Are You Working on Your Business Instead of Working In Your Business?

It’s no doubt that small business owners are hard working people. It takes a lot of focus, dedication and hard work to venture out on your own and start your own business. However, many small business owners make the mistake of spending too much time working in their business instead of working on their business. There is a subtle, but powerful, difference between the two types of work.

What is Working On Vs. Working In Your Business?

Working in your business is defined as the day to day tasks that make businesses run smoothly. Creating products, fulfilling service contracts, handling receivables and paying bills are all examples of working in a business. Some of this work may be drudgery (like the bookkeeping) and some of it may be enjoyable (like completing the service) but it’s all part of working in the business.

In contrast, working on your business is a more long term approach. When you are working on your business, you are planning for long term growth. You are coming up with strategies that will help your business expand and become more of what you want it to be. The problem many small business owners encounter is that they are so focused on the day to day details of your business that they forget that they need to work on growing their business.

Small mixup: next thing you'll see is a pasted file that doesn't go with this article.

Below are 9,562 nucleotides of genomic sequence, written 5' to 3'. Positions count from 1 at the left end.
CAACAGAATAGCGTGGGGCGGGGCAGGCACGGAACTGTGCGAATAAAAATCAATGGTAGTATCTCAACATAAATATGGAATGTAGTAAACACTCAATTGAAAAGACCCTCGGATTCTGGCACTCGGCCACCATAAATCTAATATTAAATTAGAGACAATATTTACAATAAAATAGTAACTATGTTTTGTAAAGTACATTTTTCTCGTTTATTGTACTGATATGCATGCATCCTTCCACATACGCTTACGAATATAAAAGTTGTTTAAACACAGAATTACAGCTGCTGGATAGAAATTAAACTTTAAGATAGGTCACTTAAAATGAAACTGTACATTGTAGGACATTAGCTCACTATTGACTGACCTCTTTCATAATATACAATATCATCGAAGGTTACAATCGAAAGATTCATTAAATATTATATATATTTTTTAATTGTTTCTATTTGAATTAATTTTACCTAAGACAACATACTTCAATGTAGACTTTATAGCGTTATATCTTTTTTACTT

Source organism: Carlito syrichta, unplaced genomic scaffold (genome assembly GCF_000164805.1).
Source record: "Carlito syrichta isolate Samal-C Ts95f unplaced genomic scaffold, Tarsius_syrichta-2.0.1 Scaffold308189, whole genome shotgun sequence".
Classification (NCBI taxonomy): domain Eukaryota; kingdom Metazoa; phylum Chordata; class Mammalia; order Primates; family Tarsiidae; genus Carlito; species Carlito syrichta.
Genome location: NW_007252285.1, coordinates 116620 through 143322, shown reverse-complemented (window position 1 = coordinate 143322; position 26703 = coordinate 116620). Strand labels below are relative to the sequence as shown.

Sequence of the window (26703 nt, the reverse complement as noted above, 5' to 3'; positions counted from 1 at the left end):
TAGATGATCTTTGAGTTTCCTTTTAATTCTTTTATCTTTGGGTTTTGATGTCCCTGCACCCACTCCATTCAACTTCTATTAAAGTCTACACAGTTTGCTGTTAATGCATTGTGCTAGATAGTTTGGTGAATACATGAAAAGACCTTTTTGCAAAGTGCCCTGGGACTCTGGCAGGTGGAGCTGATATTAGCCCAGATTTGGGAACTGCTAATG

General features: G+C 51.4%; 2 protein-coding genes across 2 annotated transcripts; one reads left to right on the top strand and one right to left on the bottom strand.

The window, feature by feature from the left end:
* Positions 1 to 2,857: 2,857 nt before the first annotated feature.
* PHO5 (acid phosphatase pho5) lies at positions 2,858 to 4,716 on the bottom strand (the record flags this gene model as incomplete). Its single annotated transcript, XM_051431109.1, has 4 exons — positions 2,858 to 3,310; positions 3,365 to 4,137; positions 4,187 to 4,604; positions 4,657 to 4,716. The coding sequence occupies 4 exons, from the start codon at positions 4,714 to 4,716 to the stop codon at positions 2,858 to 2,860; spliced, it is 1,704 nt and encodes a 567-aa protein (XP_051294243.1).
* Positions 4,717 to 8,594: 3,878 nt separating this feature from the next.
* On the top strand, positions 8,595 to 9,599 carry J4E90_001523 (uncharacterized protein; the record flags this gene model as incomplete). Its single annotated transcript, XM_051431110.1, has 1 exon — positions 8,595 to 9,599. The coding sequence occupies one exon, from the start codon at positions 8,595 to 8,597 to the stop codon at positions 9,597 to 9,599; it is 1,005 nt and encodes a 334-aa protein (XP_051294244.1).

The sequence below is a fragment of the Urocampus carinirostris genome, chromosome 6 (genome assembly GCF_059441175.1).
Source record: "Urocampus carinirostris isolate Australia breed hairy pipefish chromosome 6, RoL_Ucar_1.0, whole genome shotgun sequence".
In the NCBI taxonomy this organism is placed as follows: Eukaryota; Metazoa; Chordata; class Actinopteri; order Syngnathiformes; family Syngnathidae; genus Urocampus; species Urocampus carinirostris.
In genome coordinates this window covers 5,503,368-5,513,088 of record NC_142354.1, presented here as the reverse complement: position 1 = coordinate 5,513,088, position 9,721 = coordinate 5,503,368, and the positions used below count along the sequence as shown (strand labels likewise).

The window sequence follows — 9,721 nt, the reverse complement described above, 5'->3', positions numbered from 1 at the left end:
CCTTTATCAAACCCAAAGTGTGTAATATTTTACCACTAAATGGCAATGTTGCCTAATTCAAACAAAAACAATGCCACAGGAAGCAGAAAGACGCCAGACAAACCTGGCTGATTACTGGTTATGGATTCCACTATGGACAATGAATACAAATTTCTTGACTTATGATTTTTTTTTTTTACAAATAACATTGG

If you’ve found yourself stuck in the “nose stuck to the grindstone” mode of working in your business, you need to begin finding ways to work on your business.

Outsource the “drudgery” so you can focus on the quality parts of the business that you enjoy.

Some small business owners are married to the idea of accomplishing everything that needs to be done in their business themselves. This comes from an intense desire to be in control of the business. Since your livelihood depends on the success of your business, you may want to keep a finger in each pie, so to speak. However, letting a professional or another staff member take care of some of the drudgery that you resist (like accounting) can free up your time so you can work on your business rather than in it. Make a list of things that you aren’t specialized in and find an alternative person or service to do it. For many clients in our bay area office space, this is exactly why they contract our services

Schedule planning meetings with yourself to work on the business.

Working on the business requires you to think about your business in the long term. It means looking at where you’d like to go with your products or services and how you’d like your business to grow. Most business owners have a planning session at least once a year, but if you want to survive as a business you need to do this every few months. Decide what areas of your business need work and then dedicate yourself to working on those areas. Set goals, make plans and then develop a follow up plan to keep yourself accountable.

Courtney Ramirez
Research Analyst, Pacific Business Centers (rebranded as Pacific Workplaces)

Courtney’s research for Pacific Business Centers focuses on tracking emerging business trends and best practices – with an emphasis on how they affect business operations, technology, and office space infrastructure.

2018-02-15T14:08:01+00:00 June 21st, 2010|Entrepreneurs|